W. Samuel Patten never set out to deceive the American people or give foreign power brokers unfair influence over U.S. politics, his attorney said.
Instead, the Maine native who once wrote for a weekly newspaper on the coast was committed to making lives better in countries in turmoil, and was just a little too loyal to overseas clients who he believed shared his ideals.
Patten pleaded guilty to funneling $50,000 in illegal foreign donations from a pro-Russia Ukrainian politician to President Donald Trump’s inaugural committee.
But Patten himself didn’t even like Trump, his attorney wrote.
“[H]is crimes were not motivated by greed or a desire to conceal relevant information from the American public or to aid or cover up any potential interference with the 2016 presidential election,” his attorney, Stuart Sears, wrote in a memorandum ahead of Patten’s Friday sentencing in U.S. District Court in Washington, adding: “Mr. Patten not only openly opposed the Trump candidacy but even broke with his party when he voted for President Trump’s opponent in the 2016 presidential election.”
Sears’ memorandum, while casting his client’s actions in as positive a light as possible, tells the story of Patten’s nearly three decades climbing a ladder of political influence. Sears wrote that Patten networked through Maine politicians and worked up through increasingly influential — and sometimes dangerous — jobs promoting American-friendly policies and candidates overseas.
It was a 25-year run that eventually placed him in the intersection between a powerful foreigner and the incoming U.S. president.
Patten, 47, was sentenced Friday to three years of probation, 500 hours of community service and fined $5,000.
While the charge of failing to register as a foreign lobbyist can carry a sentence of up to five years in prison, Judge Amy Berman Jackson was swayed to be lenient, in part, because Patten became a willing source for prosecutors in other ongoing, undisclosed investigations, the Washington Post reported.
A question of influence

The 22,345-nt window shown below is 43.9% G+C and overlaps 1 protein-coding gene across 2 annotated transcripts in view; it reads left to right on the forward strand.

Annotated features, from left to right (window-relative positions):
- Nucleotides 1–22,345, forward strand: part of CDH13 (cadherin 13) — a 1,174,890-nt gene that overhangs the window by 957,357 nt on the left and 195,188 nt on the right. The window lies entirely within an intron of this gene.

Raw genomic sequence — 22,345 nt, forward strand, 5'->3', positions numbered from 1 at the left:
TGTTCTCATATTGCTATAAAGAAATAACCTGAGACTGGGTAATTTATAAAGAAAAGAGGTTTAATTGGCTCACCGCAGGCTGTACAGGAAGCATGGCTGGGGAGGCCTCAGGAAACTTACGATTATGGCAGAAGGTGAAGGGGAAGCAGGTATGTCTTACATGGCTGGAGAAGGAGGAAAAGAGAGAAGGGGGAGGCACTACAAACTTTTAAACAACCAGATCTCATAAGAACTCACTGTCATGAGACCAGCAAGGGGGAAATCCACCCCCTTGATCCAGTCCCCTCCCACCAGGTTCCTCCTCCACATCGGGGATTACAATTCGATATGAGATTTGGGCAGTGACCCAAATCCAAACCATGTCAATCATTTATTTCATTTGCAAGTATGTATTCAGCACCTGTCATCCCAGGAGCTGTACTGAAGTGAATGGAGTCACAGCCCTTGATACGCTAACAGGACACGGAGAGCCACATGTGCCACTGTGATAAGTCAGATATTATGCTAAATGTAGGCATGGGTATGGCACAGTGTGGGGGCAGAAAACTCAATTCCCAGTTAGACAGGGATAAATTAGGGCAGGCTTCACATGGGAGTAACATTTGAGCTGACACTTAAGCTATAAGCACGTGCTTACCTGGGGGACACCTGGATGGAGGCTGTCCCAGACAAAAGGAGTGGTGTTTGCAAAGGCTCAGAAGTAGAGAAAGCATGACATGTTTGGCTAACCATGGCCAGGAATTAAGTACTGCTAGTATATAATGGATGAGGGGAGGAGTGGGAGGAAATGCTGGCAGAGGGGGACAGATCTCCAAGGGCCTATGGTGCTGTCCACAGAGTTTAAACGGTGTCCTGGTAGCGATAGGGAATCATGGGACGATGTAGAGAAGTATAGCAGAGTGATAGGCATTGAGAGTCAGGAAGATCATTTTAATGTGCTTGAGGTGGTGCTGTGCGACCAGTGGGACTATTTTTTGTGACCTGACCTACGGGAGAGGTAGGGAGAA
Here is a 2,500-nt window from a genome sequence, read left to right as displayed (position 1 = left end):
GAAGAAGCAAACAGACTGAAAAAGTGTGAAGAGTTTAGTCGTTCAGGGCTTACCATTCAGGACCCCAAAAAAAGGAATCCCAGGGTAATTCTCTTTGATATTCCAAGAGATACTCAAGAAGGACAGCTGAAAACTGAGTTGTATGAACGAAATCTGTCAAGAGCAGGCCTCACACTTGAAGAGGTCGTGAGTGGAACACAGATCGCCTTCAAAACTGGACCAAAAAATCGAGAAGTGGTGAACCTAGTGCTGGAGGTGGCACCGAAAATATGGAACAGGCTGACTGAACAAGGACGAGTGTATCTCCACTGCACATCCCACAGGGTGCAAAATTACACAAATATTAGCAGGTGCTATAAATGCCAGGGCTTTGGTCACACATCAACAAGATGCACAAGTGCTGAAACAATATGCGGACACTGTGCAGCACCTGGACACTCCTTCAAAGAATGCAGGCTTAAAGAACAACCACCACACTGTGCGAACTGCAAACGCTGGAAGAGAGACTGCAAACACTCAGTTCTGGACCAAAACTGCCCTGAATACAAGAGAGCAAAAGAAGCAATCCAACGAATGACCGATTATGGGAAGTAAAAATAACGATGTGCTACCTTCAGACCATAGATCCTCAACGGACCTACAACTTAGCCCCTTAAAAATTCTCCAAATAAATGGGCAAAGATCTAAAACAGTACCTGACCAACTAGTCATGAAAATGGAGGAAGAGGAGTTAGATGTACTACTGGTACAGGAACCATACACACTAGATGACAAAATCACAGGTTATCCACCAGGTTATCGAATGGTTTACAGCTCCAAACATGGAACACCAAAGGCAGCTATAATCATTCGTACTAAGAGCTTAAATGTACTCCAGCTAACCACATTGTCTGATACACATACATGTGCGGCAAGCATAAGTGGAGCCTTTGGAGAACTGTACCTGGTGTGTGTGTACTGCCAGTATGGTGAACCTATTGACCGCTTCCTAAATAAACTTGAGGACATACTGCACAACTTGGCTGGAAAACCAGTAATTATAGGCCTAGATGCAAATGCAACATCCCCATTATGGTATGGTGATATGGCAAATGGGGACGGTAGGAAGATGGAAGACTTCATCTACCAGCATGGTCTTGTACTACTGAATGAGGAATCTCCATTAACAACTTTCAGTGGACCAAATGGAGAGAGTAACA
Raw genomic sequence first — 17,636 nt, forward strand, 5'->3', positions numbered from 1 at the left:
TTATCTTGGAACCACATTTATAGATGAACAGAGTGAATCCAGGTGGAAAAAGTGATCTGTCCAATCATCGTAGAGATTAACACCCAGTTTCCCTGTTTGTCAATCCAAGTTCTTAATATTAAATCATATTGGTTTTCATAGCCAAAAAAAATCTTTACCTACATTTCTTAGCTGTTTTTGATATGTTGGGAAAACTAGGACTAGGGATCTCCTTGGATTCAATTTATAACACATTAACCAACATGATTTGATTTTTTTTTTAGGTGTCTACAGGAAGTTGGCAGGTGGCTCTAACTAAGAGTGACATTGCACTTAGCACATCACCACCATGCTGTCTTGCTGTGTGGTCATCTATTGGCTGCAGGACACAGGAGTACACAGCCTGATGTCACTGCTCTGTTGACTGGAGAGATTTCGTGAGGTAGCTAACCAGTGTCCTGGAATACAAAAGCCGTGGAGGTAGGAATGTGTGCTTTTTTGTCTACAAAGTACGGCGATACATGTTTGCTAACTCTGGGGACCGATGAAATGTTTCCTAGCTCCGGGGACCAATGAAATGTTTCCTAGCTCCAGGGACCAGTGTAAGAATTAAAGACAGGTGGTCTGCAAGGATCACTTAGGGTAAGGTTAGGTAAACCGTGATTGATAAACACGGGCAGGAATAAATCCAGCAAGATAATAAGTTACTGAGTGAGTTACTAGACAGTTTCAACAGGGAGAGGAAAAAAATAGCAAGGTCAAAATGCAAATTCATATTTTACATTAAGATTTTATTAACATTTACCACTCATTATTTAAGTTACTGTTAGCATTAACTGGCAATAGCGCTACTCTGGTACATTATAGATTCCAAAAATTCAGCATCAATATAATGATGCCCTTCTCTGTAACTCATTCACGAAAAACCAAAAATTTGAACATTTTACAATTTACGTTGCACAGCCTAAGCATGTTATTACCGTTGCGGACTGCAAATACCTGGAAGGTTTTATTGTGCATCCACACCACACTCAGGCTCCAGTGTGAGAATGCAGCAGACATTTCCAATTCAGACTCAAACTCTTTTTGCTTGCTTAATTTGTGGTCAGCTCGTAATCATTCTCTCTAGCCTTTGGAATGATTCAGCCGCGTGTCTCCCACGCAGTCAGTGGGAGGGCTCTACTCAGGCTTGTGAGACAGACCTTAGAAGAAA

Prosecutors disagreed that he didn’t have an agenda to influence the American people or politics.
In a statement of offense filed in August, Assistant U.S. Attorney Michael DiLorenzo wrote that Patten broke the law by contacting “members of the United States legislative and executive branches as well as the media” to promote his clients’ agendas without identifying himself as a foreign agent.
Patten wrote talking points for his pro-Russia Ukrainian clients as they carried out meetings he’d arranged for them on Capitol Hill in order to promote their interests “and influence United States policy,” DiLorenzo wrote. The Maine native also helped his clients write commentaries that appeared in U.S. newspapers, the prosecutor wrote.
Patten was one 41 people charged, directly or indirectly, as a result of special counsel Robert Mueller’s investigation into Russian interference into the 2016 election.
Mueller’s full report has been completed, but not released to the public. Trump’s attorney general, William Barr, said that although he thinks “ spying did occur” on the presidential campaign, the Mueller report did not find that Trump conspired with Russians.
Patten’s central role in what his attorney called “one of the largest and most high-profile investigations in our country’s history” is a big leap from his roots in Camden, where he graduated from high school in 1989 and spent about a year after college writing for his father’s weekly newspaper, the Camden Herald.
Doug Hufnagel is a former columnist for the Camden Herald, which is now under the same ownership as the Portland Press Herald. Hufnagel once told the Press Herald that even as a young adult, Patten talked about working in Russia or other former Soviet countries — aspirations that the columnist said “seemed absurd to me at the time.”
But he said Patten came from a wealthy family — his grandmother was Washington socialite Susan Mary Alsop and his grandfather was British politician Duff Cooper — and that created opportunities.
“Sam would be a perfect example of someone who comes from money,” Hufnagel told the Press Herald. “How did he end up working for Susan Collins or working for William Cohen? The door was opened because of his father.”
While at Georgetown University in the early 1990s, he interned for then-U.S. Sen. William Cohen, R-Maine, among others, and, after his stint at the newspaper, worked on Collins’ unsuccessful gubernatorial campaign in 1994.
He returned to work for Collins in 1996, when she successfully ran to replace Cohen in the Senate, and again in 1999. But in the intervening years Patten lived and worked in Kazakhstan, as he told Hufnagel he would, first as a teacher, then moving into government relations work for international companies, Sears wrote.
“It was in Kazakhstan that Mr. Patten met his first wife, Aizhan, learned basic Russian, and fathered his only child,” Sears wrote.